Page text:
The powerful Chesapeake Bay retriever is undoubtedly a handsome dog, but where did this double-coated breed originate, and why was it created?
The Chesapeake Bay retriever was conceived in America during the 19th century. This was a breed developed out of necessity by duck hunters based on the unique topography of the Chesapeake Bay. The bay is a huge 200-mile stretch, surrounded by Maryland, Virginia and Delaware, with shallow, frigid water. During the winter months, this estuary is used by thousands of duck and geese as a flight path and temporary stop-over on their long journey south. The hunters needed a dog that could cope with these freezing waters and would be powerful enough to withstand the choppy waves and forge a path through the forming ice, whilst carrying their shot quarry.
It is believed that they were created over generations by crossing Newfoundlands with Irish water spaniels and other unknown breeds. The breed was known as the ‘Red Chester’ and the ‘Brown Winchester’ before gaining the title of ‘Chesapeake Bay retriever’ that is used around the globe today.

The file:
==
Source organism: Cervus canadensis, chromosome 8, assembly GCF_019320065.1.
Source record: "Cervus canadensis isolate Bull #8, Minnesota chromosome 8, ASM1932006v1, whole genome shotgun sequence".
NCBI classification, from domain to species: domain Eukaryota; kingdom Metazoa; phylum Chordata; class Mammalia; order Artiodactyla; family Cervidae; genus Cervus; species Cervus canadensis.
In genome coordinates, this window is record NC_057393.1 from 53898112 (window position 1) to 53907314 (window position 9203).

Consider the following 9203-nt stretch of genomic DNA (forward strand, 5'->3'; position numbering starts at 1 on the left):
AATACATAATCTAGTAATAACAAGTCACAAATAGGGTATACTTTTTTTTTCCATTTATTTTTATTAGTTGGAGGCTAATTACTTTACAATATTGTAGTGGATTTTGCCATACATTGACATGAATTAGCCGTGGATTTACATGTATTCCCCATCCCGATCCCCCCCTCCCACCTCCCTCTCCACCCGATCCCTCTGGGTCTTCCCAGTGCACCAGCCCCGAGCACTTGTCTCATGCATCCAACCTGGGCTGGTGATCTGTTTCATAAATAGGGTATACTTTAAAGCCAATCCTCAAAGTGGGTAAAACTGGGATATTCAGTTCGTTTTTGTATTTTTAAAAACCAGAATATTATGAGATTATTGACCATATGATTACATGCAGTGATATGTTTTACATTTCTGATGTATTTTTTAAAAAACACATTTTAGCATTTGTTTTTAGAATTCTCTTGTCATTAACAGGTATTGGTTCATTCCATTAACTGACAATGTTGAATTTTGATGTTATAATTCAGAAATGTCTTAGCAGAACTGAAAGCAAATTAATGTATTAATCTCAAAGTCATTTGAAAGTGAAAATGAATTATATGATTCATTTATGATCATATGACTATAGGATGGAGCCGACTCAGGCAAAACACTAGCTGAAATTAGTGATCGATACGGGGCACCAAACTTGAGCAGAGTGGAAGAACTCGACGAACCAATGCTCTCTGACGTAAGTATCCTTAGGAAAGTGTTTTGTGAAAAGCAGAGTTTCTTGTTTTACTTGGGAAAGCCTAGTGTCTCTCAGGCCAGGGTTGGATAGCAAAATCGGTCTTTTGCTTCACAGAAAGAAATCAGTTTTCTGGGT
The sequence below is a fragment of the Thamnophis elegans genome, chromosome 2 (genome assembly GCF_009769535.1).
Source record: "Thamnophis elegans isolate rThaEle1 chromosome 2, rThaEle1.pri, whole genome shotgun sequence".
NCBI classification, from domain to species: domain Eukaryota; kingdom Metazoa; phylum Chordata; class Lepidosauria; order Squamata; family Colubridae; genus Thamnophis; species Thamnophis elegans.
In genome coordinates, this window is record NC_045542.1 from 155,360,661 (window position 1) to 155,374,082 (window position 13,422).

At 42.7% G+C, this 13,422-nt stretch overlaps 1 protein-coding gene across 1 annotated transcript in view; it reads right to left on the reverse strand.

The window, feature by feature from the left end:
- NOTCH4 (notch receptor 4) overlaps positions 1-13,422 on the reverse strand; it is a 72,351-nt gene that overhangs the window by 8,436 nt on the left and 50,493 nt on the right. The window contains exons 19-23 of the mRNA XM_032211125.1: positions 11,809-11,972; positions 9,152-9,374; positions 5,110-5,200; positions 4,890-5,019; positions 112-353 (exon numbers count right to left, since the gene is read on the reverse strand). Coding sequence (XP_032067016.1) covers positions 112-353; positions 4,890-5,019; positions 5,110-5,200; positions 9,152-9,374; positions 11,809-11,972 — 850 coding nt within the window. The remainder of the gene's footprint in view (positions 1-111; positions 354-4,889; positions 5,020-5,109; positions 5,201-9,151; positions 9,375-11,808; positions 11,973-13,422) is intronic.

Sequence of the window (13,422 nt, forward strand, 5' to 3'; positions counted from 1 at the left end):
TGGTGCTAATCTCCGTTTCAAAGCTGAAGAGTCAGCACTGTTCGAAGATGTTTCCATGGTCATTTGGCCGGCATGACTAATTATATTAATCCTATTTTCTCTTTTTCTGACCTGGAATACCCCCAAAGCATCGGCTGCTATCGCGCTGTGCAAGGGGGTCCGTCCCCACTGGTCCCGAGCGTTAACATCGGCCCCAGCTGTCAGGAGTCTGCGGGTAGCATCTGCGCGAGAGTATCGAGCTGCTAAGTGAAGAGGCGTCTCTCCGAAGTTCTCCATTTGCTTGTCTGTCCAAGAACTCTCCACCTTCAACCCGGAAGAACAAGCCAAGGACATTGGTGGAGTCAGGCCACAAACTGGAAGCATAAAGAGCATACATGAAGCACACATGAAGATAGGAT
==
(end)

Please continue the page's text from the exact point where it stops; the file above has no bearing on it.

The thick, oily double coat of this working dog was paramount for keeping him warm and keeping water away from his skin, whilst his webbed feet, derived from the Newfoundland, help propel him through the water with minimal effort.
Chesapeake Bay retrievers are solid in colour; either brown, ‘sedge’ or ‘deadgrass’, with a range of shades in each colour being acceptable. A medium-sized, yet muscular dog, the average ‘Chessie’ in peak working condition will weigh approximately 32kg (male) or 28kg (female).
These beautiful, yet headstrong gundogs, are instinctively protective of their family unit and have been put to use as watchdogs, scent dogs and, their fabulous amber eyes and wavy coat also set them in good stead in the show ring.
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